The US Food and Drug Administration ("FDA") is attempting to reduce the amount of antimicrobials used on farms for food production, such as those used to improve feed efficiency or enhance growth, in an effort to address antimicrobial resistance issues in humans and animals.  The agency is implementing a "plan to ensure judicious use of antibiotics in food animals."1  Certain antimicrobials have historically been used in the feed or drinking water of cattle, poultry, hogs, and other food animals for production purposes and not for medical reasons.  Some of these antimicrobials are important drugs that are also used to treat human infection.  As a result, there is some concern that this practice will increase the ability of bacteria and other microbes to resist the effects of the drug, which could render the drug less effective in treating various illnesses or infections. The agency explained that because antimicrobial drug use in both humans and animals can contribute to the development of antimicrobial resistance, it is important to use these drugs only when medically necessary. According to health advocates, antibiotic-resistant infections are responsible for approximately 23,000 human deaths each year in the US.

On December 12, the agency announced in the Federal Register the availability of a now-final Guidance for Industry # 213: New Animal Drugs and New Animal Drug Combination Products Administered in or on Medicated Feed or Drinking Water of Food-Producing Animals: Recommendations for Drug Sponsors for Voluntarily Aligning Product Use Conditions with Guidance for Industry # 209.  The purpose of the document is to provide information to sponsors of certain antimicrobial new animal drug products who are interested in revising conditions of use for those products consistent with the agency's Guidance for Industry # 209: The Judicious Use of Medically Important Antimicrobial Drugs in Food-Producing Animals.  It also sets timelines for stakeholders who wish to comply voluntarily with the guidance. Guidance # 213 was initially announced in April 2012, giving stakeholders three months to provide comments to the FDA.  Several stakeholders submitted comments.  According to the agency, those comments were considered as the agency finalized the guidance document.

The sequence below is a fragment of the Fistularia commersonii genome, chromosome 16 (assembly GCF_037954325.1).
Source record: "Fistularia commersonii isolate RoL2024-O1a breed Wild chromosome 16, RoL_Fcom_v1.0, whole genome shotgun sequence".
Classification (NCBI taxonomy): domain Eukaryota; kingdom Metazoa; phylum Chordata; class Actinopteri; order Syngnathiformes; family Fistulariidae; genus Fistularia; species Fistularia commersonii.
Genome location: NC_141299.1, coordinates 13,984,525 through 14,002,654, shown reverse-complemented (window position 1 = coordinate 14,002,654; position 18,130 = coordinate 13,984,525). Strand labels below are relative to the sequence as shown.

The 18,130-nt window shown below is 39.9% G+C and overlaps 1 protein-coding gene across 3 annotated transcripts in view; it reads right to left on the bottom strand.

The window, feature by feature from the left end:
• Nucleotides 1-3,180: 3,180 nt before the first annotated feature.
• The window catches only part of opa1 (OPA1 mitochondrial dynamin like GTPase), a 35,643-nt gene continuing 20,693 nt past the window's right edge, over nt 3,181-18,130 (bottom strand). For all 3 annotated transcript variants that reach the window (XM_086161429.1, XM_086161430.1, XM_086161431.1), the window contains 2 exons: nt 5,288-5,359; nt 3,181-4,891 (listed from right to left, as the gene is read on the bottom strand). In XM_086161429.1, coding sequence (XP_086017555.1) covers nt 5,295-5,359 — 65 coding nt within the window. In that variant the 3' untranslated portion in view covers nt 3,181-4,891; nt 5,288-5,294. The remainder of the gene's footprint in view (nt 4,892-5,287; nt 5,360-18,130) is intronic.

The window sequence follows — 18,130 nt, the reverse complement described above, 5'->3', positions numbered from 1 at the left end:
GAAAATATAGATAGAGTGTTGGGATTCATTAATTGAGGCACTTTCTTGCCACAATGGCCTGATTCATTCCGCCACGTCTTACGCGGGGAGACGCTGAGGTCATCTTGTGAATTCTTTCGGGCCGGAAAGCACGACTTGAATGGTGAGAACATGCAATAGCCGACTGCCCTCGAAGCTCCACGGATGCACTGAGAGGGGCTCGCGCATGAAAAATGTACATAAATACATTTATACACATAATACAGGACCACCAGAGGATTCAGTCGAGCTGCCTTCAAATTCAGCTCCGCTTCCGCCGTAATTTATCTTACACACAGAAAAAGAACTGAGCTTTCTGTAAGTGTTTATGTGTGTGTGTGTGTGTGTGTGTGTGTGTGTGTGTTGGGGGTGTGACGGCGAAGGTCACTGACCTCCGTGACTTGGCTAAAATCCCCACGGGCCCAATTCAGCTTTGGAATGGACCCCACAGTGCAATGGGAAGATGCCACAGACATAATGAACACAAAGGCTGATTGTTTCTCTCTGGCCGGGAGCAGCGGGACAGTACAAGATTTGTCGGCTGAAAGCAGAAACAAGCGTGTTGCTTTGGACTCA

In the Federal Register, the agency explained that it intends to work with impacted drug sponsors to assist them with the voluntary implementation of the principles set forth in the guidance document through modifications to the approved conditions of use of their new animal drug products.  According to the agency, a voluntary approach is more effective to "achieve the common goal of more judicious use of medically important antimicrobials in animal agriculture."2 Michael Taylor, the agency's Deputy Commissioner for Foods and Veterinary Medicine, stated that "[w]e see this as a very big step forward in an effort to tackle the problem of antibiotic resistance…[w]e all realize the time has come to take this step and move beyond these growth promotion uses."3

The agency provides a road map for animal drug companies to revise the FDA-approved conditions of use on their labels to remove production indications.  Additionally, the agency is calling for changing the current over-the-counter status to bring the remaining appropriate therapeutic uses under veterinary oversight.  Once a drug manufacturer makes these changes, its antimicrobial drugs will no longer be able to be used for production purposes and their use to treat, control, or prevent disease in animals will require veterinary oversight.